Outdoing the Blue Moon

(Illustration by Sarah G.)

Next Friday, August 31, it’s the Blue Moon. That term was the result of a misunderstanding in a 1940s astronomy magazine. But it went viral, until nowadays the second Full Moon in the same calendar month is widely called a Blue Moon.

The expression suggests great rarity. In reality, since the Moon’s period of phases is 29½ days, while months usually have 30 or 31 days, it’s obvious that if a Full Moon lands on the first day of any month except February, it will repeat at the end. Even a Full Moon falling on the second day will often do the job. Turns out that Blue Moons happen every 30 months on average: two-and-a-half years – not so very rare.

But if you want rare, the sky can oblige. We just experienced a transit of Venus, which won’t recur until 2117. What other noteworthy or visually stunning events are rare?

Start with the coast-to-coast total solar eclipse of August 21, 2017: the first solar totality in the mainland US in 38 years. The path of blackness will sweep over Jackson, Wyoming and Nashville, Tennessee. Then, just seven years later, a stunning solar totality will venture much closer to us. On April 8, 2024, a ribbon of night, the stars out at noon, with geysers of pink nuclear flames visibly shooting from the solar edge, will cross upstate New York and New England. We haven’t had a total solar eclipse since January 24, 1925, but this one will be seen from as nearby to us as Rochester and Burlington.

Five years later, the asteroid Apophis barely misses us, and visibly glides across the sky on April 13, 2029, closer than our TV satellites. The longest totality in US history arrives on August 12, 2045: six full minutes of darkness. We’ll get an extremely close Mars encounter in 2050 to rival the one in 2003. Then Comet Halley will pay us an unusually close visit in 2061. It will be nothing like its ho-hum approach of 1985/86, when Earth was on the wrong side of the Sun when the comet went by.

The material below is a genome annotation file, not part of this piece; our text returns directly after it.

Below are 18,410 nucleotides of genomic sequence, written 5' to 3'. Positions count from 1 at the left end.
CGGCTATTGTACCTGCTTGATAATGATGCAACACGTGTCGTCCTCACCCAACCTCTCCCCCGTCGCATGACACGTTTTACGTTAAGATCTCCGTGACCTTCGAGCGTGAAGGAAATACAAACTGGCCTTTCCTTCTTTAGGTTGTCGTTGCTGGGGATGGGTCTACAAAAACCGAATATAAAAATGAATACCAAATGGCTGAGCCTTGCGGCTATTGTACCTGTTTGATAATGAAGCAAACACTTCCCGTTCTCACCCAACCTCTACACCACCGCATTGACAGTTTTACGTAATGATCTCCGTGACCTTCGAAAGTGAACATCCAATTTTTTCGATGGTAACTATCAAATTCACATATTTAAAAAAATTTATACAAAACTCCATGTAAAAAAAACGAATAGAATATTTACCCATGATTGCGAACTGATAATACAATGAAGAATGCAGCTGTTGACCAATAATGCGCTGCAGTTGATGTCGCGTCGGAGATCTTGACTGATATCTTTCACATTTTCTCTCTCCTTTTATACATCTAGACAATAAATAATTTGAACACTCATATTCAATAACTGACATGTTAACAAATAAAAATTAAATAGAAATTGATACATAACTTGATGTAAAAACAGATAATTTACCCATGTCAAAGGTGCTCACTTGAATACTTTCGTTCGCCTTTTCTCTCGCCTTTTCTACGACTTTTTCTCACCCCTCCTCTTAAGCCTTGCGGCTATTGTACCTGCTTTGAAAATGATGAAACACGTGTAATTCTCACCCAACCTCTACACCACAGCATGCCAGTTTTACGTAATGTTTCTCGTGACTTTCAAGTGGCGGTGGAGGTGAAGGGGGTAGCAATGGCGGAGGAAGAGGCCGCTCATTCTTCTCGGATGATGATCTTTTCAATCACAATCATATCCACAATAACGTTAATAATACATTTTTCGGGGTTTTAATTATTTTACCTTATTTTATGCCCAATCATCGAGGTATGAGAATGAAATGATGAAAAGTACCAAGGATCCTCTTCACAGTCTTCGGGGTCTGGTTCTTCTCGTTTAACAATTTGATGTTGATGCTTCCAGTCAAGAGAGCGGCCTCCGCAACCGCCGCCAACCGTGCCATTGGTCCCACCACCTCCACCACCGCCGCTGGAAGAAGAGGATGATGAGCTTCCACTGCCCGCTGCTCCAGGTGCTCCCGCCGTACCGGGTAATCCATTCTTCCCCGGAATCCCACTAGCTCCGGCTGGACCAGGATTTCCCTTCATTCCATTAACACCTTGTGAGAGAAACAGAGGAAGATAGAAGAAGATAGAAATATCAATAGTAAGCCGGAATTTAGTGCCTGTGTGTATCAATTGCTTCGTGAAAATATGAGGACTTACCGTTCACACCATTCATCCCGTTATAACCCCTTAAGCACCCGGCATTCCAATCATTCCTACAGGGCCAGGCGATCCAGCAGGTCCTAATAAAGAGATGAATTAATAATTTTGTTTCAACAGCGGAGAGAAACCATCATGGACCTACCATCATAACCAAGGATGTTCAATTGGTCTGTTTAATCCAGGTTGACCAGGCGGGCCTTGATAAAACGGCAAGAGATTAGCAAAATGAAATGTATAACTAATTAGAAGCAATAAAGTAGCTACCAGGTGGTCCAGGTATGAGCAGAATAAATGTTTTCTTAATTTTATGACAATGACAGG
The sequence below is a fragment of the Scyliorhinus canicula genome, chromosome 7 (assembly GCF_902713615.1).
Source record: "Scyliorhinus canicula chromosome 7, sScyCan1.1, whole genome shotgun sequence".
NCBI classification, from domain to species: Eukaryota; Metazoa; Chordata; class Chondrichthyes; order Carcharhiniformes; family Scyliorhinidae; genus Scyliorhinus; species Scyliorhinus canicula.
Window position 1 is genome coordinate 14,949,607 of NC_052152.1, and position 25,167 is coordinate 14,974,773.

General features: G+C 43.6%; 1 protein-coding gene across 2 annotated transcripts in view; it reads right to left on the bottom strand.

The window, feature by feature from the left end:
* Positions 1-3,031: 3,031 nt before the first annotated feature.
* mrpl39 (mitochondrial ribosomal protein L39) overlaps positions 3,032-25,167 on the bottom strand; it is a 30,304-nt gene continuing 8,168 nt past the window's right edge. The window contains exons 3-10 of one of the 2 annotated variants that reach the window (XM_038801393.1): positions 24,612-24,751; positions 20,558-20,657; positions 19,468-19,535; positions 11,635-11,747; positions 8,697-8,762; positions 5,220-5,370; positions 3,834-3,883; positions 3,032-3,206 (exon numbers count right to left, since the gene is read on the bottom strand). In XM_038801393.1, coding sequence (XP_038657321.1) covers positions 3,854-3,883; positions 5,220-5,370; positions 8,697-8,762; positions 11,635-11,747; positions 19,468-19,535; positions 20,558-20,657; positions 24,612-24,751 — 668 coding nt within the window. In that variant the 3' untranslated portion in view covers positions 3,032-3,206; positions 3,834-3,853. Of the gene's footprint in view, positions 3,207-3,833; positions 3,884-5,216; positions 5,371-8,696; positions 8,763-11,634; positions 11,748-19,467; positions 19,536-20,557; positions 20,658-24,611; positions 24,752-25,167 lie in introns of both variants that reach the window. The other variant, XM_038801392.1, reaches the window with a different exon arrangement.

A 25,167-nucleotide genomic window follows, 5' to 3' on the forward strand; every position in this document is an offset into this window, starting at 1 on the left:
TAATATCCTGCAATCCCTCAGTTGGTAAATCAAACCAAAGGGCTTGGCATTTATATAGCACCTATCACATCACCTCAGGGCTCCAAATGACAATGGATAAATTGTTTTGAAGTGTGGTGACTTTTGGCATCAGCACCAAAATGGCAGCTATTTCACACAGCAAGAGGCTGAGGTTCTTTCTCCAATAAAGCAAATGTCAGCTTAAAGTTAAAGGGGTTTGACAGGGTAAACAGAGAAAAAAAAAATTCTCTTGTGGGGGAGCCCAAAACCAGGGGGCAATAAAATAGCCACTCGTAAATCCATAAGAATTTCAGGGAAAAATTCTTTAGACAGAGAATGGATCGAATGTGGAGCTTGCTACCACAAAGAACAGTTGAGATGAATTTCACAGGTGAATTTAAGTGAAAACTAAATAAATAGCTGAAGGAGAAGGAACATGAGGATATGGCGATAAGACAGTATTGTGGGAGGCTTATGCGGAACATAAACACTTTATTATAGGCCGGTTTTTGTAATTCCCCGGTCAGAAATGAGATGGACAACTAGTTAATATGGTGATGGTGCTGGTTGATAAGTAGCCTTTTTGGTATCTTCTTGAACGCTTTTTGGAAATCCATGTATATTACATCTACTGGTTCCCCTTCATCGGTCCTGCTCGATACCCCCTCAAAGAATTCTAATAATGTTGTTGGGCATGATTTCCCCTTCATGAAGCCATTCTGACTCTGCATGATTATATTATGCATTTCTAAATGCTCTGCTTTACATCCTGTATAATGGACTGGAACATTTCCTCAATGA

Then will come two US solar totalities in a single year, and the second one, on May 1, 2079, will be seen from right here, throughout the mid-Hudson Valley and Catskills. It may seem far in the future; but, since our region only gets a solar totality every 360 years on average, it’s really not such a long wait. Keep working out at the gym.

Finally, we may get a “meteor storm” here in 2099. That should even outdo the great display that our region saw, under perfectly clear and moonless skies, in the hours before dawn on November 18, 2001: the most fantastic meteors of our lives to date. I hope that you’re writing all this down.

Some additional super-spectacles like animated, brilliant, all-sky Northern Lights exhibits and CGI-worthy “Great Comets” can’t be predicted much in advance, but will definitely happen too. Hudson Valley auroras should appear soon, with a couple during 2013 and 2014, since solar max is expected this coming spring. And a Great Comet to rival 1997’s Hale-Bopp arrives every 15 to 20 years on average, so we’re now “due.”

Once in a Blue Moon? Stick around and you’ll see the best rare spectacles right from your own lawn. Friday’s Full Moon doesn’t even count.

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